• Sounds & Videos – while on the desktop you can play these as and when required i.e. on page load, based on an event, the iOS web engine only allows the playing of these files as consequence of a user action ONLY. This can totally ruin your UX if you have a auto-playing media files.
  • If the user puts the browser in the background or is working with multiple tabs, then in pre-iOS 7 devices, the pages state will be lost i.e. when the user goes back to the page it’ll open up like you hit refresh. While the query string params in the URL are retained, the post params are lost. In iOS7, I guess there’s a better handling of this particular case where the page is kept in memory but maybe its only for a limited time.

One good thing is jQuery works nicely and the also is not blocked although Apple only wants to use APNS for their push notifications but then again when the browser is in the background, the page is dead and no processing is done.

How do we handle these cases where we dont want to create a Native App due to lack of time, resources, experience, etc? Well one solution can be PhoneGap, it allows you convert your existing web app into a iOS installable application. Please see that it doesnt cover all the cases mentioned above directly, you would still have to write some native code as an hybrid solution but it reduces a lot of pain. Also, you’ll have to go thru Apple Developer Program and App publishing guidelines to ensure the app is available at the AppStore. It sounds like more of a mess but its a one time investment, for a solution that works!


Xaml Spy usage problem

XAML Spy (previously known as Silverlight Spy) is quite famous with Silverlight development groups to investigate into existing XAML based applications. It provides quite an insight to the developer if not the exact solution for a given scenario. I have used the older version ‘Silverlight Spy’ multiple times in the past to get the details of how the Pivot Viewer control works, etc. But with XAML Spy released, I felt a need to have a hands on experience to see the changes. So, I downloaded the tool, added my application (built in Silverlight 5) but the XAML Spy didn’t detect the application…I tried checking the app for errors but nothing, the app was running perfectly in Visual Studio. So, I thought about using the older version of Silverlight Spy and to my amazement, the app was detected and I was able to explore the XAML as well! Now, whats going wrong?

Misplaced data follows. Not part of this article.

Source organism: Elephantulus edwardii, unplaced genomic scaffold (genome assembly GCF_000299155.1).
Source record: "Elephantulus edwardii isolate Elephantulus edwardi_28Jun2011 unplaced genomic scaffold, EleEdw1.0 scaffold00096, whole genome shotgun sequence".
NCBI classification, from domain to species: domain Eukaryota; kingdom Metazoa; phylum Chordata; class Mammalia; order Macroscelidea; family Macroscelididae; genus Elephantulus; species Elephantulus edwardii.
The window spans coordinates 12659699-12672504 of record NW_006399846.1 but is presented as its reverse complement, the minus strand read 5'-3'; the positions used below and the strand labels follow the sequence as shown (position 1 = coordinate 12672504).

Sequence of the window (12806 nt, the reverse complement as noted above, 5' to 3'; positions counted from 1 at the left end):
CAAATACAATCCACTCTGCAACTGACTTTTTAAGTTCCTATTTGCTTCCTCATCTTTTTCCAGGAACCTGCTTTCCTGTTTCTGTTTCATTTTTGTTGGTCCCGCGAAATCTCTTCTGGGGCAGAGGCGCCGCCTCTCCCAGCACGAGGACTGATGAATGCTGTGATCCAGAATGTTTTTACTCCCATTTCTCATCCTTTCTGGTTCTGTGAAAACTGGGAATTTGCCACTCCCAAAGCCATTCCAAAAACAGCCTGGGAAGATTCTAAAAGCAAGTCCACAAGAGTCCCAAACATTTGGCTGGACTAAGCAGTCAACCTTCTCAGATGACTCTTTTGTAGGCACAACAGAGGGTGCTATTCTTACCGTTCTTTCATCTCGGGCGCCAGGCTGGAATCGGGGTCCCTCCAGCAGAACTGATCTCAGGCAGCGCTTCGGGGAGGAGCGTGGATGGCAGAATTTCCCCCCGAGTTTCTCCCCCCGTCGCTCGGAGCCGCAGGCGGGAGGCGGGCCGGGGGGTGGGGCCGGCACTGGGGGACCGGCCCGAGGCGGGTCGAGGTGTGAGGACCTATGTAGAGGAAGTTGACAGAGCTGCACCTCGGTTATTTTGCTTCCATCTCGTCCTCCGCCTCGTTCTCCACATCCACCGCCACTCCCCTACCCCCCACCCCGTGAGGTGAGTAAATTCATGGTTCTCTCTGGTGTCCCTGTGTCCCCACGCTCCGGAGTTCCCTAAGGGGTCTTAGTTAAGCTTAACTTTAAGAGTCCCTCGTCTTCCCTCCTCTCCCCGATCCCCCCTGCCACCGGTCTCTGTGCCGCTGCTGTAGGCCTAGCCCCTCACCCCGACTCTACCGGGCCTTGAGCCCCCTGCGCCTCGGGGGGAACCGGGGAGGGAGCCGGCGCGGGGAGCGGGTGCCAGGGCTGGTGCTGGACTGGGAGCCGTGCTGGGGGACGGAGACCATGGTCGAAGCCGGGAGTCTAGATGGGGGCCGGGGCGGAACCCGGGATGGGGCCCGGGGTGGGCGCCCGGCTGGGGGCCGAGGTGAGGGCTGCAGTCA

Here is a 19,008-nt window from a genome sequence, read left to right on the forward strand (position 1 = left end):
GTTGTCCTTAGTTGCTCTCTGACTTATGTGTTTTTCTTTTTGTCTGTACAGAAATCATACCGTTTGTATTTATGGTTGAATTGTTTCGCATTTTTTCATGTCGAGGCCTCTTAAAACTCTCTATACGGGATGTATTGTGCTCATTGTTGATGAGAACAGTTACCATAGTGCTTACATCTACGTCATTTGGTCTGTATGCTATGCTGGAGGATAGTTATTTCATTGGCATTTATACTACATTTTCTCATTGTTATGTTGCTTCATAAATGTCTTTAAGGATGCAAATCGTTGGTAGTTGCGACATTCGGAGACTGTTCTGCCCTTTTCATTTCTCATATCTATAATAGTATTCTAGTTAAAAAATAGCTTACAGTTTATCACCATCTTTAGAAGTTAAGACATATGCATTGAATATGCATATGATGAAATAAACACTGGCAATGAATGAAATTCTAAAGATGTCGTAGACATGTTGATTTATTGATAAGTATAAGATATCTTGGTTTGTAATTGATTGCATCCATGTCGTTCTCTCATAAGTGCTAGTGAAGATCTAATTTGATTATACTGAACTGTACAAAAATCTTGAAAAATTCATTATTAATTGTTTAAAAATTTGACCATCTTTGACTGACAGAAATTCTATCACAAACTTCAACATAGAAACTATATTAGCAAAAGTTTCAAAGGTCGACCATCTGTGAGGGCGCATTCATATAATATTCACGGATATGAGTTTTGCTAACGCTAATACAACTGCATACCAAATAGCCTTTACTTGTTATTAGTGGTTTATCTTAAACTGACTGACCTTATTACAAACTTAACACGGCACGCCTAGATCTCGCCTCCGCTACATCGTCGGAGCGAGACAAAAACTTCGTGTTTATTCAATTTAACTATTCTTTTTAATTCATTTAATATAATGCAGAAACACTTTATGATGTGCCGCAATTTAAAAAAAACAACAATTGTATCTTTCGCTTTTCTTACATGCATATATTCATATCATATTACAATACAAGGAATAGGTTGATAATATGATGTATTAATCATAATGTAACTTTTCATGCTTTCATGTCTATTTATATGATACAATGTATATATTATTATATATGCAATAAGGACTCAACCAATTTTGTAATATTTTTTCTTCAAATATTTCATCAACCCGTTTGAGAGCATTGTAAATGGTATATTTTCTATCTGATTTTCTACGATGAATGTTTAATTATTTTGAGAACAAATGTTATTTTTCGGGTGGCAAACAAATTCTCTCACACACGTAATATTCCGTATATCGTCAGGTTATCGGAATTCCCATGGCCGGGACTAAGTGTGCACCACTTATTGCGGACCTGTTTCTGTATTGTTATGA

I was about to send a mail to the support but I thought to doing what us developers are not used to or just don’t want to do…Read the Tutorials :), I stumbled around the page Manually connect a Silverlight app (having no idea what it means), but followed it and Eureka…XAML Spy now detected my application.

Although its working, my question to the First Floor Software team is why such a requirement? Why does the customer require to modify their codes? What to do when the app is not really yours and you cant modify it?

In the past, many times I have come around a situation where I want to load a completely different set of facets in the Pivot Viewer without really instantiating a new instance of it! While in the Pivot Viewer’s first version it was relatively simpler (by just loading a different cxml) but in the second version it didn’t work right, when I was using the client-side loading of items. There was always something that didn’t work example the filter pane wouldn’t show the facets of the new collection, etc. But, there’s a very simple solution for this (actually it was too simple to be believable for the first time…at least for me), so here it is…before you set the new PivotProperties and the Templates, just write down the following 3 lines:

ItemPivot.ItemsSource = null;

Thats it! And you’ll never face a problem in loading a new set of items following a different structure again! Kapish? 🙂

In Silverlight 5 (and may be earlier), you would face a real frustrating issue when using ChildWindows…the problem is as soon as you close a ChildWindow the application would freeze. Well, the solution is pretty simple it requires you to copy-paste the following piece of code to your ChildWindow’s class:

protected override void OnClosed(EventArgs e)
   Application.Current.RootVisual.SetValue(IsEnabledProperty, true);

Code Source: Silverlight Community

While I am not the guy who found it, but I sure have used it a lot of times and trust me, it does work.

Cheers! 🙂

Pivot Viewer v2: Custom actions on items

A good post here by “Good Coffee Good Code” guy explains the complete process and provides a sample solution here. Download and check it out!

In Pivot Viewer v2, sorting of multivalued facets is not taken care of automatically (i.e. if you are binding items in the non-cxml way). I took the sample provided at the end Pivot Viewer’s documentation here and changed the Employee class to:

public class Employee
	public Employee(string firstname, string lastname, DateTime? birthDate, string department, string office, string title, string officePhone, string personalPhone)
		FirstName = firstname;
		LastName = lastname;
		Birthdate = birthDate;
		Department = new List<string> { department, "D1", "D2", "D3", "D4", "D5" };
		Office = office;
		Title = title;
		OfficePhone = officePhone;
		PersonalPhone = personalPhone;